Salix discolor forms natural hybrids with S. humilis, S. interior, S. myricoides, S. pellita, and S. planifolia. Reports of hybrids with S. candida and S. eriocephala (M. L. Fernald 1950), and S. bebbiana and S. pyrifolia (C. K. Schneider 1921; Fernald), are not based on convincing specimens. Synthetic hybrids with S. bebbiana could not be made (G. W. Argus 1974; A. Mosseler 1990) and those made with S. eriocephala had low seed viability (Mosseler).
Salix discolor × S. humilis has tomentose leaves of S. humilis and longer catkins and styles of S. discolor (G. W. Argus 1986). These species readily hybridize and produce abundant seed (Argus 1974). The hybrids are fertile and backcross. Specimens of S. discolor with densely villous branchlets may be hybrids or introgressants with S. humilis. The two species usually are ecologically isolated; S. discolor occurs in wetland thickets and S. humilis in dry, sandy upland forests. Where the two habitats come into proximity, hybrids occur but large swarms have not been observed.
Salix discolor × S. myricoides (S. ×laurentiana Fernald, syn. S. paraleuca Fernald) usually resembles S. myricoides but has hairy ovaries (R. D. Dorn 1975, 1976). This hybrid was originally described as a species, from lower St. Lawrence River, Quebec. Its most distinctive feature is that hairs appear on ovaries in patches, at the base or, sometimes, only on the stipes. A similar ovary indumentum pattern appears in other hybrids or species of hybrid origin, e.g., S. hookeriana. Characteristics of S. discolor found in S. ×laurentiana include epidermis with gray-margined splits, leaf margins entire or sinuate, leaves with 2–4 teeth per cm, anthers yellow or purple, filaments hairy on proximal half or basally, ovaries hairy, greenish brown or green with red sutures, and adaxial pistillate nectaries ovate. Characteristics of S. myricoides include inner bud-scale membranes separating from the outer ones, stipules more prominent, catkins on distinct flowering branchlets, and longer styles sometimes distinct about half their lengths. This hybrid occurs throughout the area of overlap of the parents. All three taxa often are intermixed but few hybrids seem to produce well-developed seed.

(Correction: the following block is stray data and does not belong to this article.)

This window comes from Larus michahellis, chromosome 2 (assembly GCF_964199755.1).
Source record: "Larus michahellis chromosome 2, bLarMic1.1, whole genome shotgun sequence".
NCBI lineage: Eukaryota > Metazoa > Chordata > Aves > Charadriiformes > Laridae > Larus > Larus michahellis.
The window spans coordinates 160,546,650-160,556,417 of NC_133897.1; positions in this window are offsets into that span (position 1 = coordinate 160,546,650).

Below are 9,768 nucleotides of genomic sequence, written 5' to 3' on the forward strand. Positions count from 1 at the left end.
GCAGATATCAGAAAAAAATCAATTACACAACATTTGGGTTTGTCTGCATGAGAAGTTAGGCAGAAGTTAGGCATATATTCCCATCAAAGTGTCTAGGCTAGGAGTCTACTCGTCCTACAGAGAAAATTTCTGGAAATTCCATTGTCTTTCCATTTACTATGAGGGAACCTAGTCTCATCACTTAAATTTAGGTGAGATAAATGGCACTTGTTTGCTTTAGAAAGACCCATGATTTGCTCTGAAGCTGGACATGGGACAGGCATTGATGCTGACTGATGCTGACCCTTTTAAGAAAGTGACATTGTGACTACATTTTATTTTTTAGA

Salix discolor × S. pellita (S. ×pedunculata Fernald) is characterized by juvenile leaves with infolded or sometimes revolute margins, ovaries with patches of hairs relatively short, flattened, crinkled, and refractive, and catkins borne on distinct flowering branchlets 2–10 mm. This sporadic hybrid does not seem to be fertile. It occurs in Newfoundland, Quebec, and Saskatchewan. Although it has been collected at few localities, it probably is more common and should be expected wherever the two species grow together. The type and other collections compare very well with synthetic hybrids (A. Mosseler 1990), which were reported to show a high hybridization success rate, high F1 pollen viability, and high seedling viability. It was suggested that variability within these species may be due to interspecific gene flow. In interpreting the parentage of the wild hybrids it is not possible to rule out hybridization of S. planifolia or S. myricoides with S. pellita, or that these hybrids may be S. myricoides × S. planifolia, as suggested by B. G. O. Floderus (1939). Salix ×pellicolor Lepage is a later synonym of this hybrid.